If Brennan or the CIA didn't play a role in Hastings' death, perhaps Army General Stanley McChrystal, who resigned after Hastings quoted him and advisers in Rolling Stone mocking government officials, had something to do with it, Dvorak has suggested. After quoting a friend of Hastings who said the crash "wasn't an accident," Dvorak cited a passage from The Operators, Hastings' book about the Afghanistan war. Hastings wrote that Jake McFerren, a top civilian adviser to McChrystal, threatened that he and other McChrystal staffers would "hunt…down and kill" Hastings if they didn't like how the Rolling Stone profile turned out. (Hastings wrote that McFerren later apologized.)
Dvorak is a "fucking disgrace," Matt Farwell, a writer and friend of Hastings who is finishing his Brennan profile for an upcoming issue of Rolling Stone, told WhoWhatWhy. Farwell wants Hastings' death to be investigated, but "unless it's good solid shoe leather journalism…it's not helping anyone," he said. "It makes the LAPD and the feds go into closed-off mode and makes people not want to say anything." (Asked to comment on the Hastings investigation and Dvorak's theories, the LAPD replied with an email saying, "We have no further comment on this matter.")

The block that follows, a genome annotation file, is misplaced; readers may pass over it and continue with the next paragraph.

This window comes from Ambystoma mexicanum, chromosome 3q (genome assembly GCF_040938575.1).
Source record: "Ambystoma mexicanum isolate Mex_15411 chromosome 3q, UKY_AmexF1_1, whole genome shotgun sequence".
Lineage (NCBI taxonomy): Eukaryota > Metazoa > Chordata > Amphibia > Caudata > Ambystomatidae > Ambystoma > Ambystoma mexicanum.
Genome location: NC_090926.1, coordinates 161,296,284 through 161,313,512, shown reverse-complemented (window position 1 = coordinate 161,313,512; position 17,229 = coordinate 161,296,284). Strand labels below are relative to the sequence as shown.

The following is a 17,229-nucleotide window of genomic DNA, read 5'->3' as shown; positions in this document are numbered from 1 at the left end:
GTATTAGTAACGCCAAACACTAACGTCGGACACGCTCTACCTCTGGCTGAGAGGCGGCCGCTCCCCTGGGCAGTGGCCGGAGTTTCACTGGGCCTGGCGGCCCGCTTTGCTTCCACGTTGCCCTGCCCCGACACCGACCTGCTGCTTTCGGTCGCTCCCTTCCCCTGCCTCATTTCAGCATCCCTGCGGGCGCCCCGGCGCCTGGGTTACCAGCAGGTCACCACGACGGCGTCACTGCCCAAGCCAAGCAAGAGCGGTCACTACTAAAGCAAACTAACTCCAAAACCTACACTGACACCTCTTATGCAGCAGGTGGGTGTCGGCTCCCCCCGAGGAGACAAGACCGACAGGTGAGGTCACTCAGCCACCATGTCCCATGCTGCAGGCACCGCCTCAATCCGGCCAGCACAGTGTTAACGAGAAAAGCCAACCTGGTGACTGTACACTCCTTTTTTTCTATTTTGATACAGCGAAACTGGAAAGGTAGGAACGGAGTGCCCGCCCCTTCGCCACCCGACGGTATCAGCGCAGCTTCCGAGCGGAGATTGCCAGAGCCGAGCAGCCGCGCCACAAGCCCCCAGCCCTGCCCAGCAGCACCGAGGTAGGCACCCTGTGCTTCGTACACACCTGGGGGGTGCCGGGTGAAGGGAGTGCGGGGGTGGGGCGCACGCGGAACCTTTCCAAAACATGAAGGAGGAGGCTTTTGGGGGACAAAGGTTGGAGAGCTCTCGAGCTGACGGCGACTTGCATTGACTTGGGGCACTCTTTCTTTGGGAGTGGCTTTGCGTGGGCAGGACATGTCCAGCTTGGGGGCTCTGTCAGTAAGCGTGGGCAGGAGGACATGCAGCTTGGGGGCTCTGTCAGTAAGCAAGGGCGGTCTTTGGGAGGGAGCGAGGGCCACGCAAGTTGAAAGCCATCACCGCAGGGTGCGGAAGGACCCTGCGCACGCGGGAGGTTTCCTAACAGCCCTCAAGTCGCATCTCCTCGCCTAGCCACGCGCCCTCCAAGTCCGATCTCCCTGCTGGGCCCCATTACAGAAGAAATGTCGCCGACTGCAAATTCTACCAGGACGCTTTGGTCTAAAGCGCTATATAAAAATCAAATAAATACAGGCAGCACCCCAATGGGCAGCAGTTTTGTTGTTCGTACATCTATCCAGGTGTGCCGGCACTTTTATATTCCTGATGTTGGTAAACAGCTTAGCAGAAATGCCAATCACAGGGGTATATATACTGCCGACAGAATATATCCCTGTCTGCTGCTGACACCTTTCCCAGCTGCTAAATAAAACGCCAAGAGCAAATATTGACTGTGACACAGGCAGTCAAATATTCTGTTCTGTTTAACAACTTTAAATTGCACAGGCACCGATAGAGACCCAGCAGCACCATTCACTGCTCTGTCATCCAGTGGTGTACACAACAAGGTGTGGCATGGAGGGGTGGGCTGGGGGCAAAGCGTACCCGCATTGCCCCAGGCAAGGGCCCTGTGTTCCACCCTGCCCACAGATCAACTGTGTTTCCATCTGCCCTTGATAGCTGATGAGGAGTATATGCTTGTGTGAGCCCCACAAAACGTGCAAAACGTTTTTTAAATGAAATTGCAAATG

Farwell is unlikely to sway Dvorak, who says she doesn't know who he is and that his criticism "doesn't bother me one way or another." She says she probably won't keep making regular appearances on TV until she hears back about her latest records requests but plans to keep reporting until details of Hastings' death become clear. "There's a huge dialogue that's been created out of this," she says. "I think Michael would have really liked that. I'm fairly certain he would welcome that discussion."